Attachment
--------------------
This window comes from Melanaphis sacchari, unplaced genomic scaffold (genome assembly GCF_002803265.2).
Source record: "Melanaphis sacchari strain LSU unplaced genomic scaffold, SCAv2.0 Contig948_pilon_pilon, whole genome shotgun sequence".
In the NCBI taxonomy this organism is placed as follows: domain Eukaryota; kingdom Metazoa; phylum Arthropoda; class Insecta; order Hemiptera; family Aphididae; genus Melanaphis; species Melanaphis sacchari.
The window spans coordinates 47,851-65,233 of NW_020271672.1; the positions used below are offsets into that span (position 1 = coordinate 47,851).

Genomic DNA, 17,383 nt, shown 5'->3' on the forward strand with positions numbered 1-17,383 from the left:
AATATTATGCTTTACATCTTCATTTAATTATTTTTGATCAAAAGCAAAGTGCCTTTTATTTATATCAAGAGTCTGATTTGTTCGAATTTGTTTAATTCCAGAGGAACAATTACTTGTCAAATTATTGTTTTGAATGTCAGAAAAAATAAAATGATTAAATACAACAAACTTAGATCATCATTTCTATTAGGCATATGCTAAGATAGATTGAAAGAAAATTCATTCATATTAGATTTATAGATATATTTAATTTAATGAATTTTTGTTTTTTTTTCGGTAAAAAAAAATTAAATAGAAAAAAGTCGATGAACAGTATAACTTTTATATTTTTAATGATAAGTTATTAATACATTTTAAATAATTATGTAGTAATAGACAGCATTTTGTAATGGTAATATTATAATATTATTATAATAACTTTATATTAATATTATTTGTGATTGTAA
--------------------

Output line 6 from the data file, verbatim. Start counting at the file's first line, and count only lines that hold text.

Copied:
AATATTATGCTTTACATCTTCATTTAATTATTTTTGATCAAAAGCAAAGTGCCTTTTATTTATATCAAGAGTCTGATTTGTTCGAATTTGTTTAATTCCAGAGGAACAATTACTTGTCAAATTATTGTTTTGAATGTCAGAAAAAATAAAATGATTAAATACAACAAACTTAGATCATCATTTCTATTAGGCATATGCTAAGATAGATTGAAAGAAAATTCATTCATATTAGATTTATAGATATATTTAATTTAATGAATTTTTGTTTTTTTTTCGGTAAAAAAAAATTAAATAGAAAAAAGTCGATGAACAGTATAACTTTTATATTTTTAATGATAAGTTATTAATACATTTTAAATAATTATGTAGTAATAGACAGCATTTTGTAATGGTAATATTATAATATTATTATAATAACTTTATATTAATATTATTTGTGATTGTAA